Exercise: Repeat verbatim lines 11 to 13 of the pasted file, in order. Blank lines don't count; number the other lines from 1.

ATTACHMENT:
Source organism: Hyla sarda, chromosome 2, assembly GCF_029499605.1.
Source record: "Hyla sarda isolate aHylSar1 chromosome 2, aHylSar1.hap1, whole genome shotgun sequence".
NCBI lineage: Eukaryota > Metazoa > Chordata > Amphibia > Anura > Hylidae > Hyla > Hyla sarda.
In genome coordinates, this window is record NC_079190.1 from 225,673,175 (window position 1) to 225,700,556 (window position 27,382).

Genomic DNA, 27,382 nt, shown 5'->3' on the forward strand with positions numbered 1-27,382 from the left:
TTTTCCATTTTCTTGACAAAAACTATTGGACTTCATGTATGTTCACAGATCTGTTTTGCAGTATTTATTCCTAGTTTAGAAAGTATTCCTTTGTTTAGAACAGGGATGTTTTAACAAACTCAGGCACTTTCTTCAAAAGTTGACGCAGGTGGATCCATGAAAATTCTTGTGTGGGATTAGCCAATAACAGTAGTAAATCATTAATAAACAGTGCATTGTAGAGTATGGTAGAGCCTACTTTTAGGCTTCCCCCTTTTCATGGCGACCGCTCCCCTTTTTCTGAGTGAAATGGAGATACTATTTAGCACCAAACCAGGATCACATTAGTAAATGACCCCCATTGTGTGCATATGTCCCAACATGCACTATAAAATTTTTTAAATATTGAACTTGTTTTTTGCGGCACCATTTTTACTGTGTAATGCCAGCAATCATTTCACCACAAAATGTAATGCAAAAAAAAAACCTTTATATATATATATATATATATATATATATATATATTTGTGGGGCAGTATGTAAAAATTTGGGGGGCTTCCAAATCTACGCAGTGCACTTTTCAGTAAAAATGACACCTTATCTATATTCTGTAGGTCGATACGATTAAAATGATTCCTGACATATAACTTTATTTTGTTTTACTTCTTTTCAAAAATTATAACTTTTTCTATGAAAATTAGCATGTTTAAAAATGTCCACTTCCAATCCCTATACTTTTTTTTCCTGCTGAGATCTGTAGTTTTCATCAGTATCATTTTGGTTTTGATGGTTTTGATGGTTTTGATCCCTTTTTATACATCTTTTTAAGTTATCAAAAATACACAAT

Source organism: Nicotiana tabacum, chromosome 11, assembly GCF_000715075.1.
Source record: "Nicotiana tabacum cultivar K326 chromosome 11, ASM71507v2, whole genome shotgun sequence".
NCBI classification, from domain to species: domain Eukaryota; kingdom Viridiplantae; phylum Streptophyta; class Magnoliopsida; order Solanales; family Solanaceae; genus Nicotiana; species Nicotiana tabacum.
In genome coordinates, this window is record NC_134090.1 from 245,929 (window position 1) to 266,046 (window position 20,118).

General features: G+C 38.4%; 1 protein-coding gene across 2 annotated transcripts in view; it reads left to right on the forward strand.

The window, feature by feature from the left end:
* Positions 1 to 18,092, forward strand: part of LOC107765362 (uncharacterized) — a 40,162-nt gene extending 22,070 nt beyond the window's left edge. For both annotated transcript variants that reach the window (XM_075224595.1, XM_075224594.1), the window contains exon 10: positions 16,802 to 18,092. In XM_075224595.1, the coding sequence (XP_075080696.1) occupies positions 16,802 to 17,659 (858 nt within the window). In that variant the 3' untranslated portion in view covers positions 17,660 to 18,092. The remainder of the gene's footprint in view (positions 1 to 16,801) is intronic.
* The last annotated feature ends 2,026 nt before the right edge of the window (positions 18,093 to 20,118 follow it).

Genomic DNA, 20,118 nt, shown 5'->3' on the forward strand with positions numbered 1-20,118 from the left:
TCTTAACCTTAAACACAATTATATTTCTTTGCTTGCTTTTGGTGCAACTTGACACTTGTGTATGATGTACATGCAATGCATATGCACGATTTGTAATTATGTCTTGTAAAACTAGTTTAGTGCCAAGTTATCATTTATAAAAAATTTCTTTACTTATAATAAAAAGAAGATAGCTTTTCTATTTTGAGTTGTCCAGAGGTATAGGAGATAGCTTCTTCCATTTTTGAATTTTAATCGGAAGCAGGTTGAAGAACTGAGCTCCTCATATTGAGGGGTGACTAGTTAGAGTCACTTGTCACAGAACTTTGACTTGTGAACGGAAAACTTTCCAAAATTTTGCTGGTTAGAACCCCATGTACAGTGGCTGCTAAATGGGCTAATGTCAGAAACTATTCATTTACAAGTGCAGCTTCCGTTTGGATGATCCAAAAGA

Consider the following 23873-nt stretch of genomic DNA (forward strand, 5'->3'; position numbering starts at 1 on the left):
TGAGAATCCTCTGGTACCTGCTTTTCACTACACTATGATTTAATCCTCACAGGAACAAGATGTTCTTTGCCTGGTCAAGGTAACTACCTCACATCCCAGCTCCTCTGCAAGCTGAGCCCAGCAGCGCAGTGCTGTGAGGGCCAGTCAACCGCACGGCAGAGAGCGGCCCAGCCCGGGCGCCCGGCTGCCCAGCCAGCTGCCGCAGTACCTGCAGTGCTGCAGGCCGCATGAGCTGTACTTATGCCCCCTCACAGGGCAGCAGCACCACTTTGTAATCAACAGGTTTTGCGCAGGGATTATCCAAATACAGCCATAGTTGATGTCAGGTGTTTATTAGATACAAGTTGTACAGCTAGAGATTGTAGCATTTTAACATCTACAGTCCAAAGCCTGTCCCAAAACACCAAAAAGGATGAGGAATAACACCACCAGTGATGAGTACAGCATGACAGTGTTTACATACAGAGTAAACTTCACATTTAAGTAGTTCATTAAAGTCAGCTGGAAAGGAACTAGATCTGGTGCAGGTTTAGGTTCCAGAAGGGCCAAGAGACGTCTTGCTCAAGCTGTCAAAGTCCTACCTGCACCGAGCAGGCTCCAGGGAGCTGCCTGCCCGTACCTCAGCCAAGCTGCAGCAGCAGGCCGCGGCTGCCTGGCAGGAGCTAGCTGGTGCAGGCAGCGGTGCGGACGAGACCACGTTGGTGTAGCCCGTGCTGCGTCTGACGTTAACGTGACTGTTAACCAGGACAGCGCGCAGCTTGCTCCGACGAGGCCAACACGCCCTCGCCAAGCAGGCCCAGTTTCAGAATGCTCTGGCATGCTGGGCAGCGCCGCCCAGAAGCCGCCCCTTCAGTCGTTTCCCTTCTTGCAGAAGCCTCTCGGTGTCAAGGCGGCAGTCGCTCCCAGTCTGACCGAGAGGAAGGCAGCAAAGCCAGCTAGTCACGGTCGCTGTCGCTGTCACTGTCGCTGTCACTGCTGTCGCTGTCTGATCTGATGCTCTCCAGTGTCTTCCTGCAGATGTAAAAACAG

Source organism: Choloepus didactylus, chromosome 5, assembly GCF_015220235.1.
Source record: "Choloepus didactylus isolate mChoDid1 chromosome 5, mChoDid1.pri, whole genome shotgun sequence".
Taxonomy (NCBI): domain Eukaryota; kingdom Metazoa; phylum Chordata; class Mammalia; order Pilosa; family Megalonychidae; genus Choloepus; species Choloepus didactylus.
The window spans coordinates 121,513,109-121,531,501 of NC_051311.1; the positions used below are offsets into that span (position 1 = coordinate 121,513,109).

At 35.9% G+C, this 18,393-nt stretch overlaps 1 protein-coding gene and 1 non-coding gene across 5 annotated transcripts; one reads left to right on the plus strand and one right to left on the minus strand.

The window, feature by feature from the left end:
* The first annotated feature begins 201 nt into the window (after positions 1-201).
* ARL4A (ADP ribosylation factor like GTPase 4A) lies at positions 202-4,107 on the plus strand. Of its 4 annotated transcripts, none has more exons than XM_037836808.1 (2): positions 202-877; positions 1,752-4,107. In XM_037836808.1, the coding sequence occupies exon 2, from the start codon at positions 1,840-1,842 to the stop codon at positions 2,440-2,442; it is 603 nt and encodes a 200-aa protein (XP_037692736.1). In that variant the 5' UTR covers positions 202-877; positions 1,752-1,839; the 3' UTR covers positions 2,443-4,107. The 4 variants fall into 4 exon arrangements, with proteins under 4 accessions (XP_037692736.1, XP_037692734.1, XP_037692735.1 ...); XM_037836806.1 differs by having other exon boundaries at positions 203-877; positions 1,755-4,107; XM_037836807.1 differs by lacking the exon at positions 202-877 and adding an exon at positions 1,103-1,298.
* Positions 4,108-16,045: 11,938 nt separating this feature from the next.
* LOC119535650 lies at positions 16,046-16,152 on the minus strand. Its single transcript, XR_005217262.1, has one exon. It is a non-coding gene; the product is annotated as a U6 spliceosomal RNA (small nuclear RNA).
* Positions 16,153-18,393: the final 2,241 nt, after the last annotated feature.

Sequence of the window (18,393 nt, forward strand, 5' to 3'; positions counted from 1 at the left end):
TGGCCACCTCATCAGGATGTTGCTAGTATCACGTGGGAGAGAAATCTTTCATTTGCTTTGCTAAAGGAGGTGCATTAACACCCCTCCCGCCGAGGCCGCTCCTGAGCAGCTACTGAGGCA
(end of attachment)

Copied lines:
General features: G+C 38.4%; 1 protein-coding gene across 2 annotated transcripts in view; it reads left to right on the forward strand.

The window, feature by feature from the left end:
* Positions 1 to 18,092, forward strand: part of LOC107765362 (uncharacterized) — a 40,162-nt gene extending 22,070 nt beyond the window's left edge. For both annotated transcript variants that reach the window (XM_075224595.1, XM_075224594.1), the window contains exon 10: positions 16,802 to 18,092. In XM_075224595.1, the coding sequence (XP_075080696.1) occupies positions 16,802 to 17,659 (858 nt within the window). In that variant the 3' untranslated portion in view covers positions 17,660 to 18,092. The remainder of the gene's footprint in view (positions 1 to 16,801) is intronic.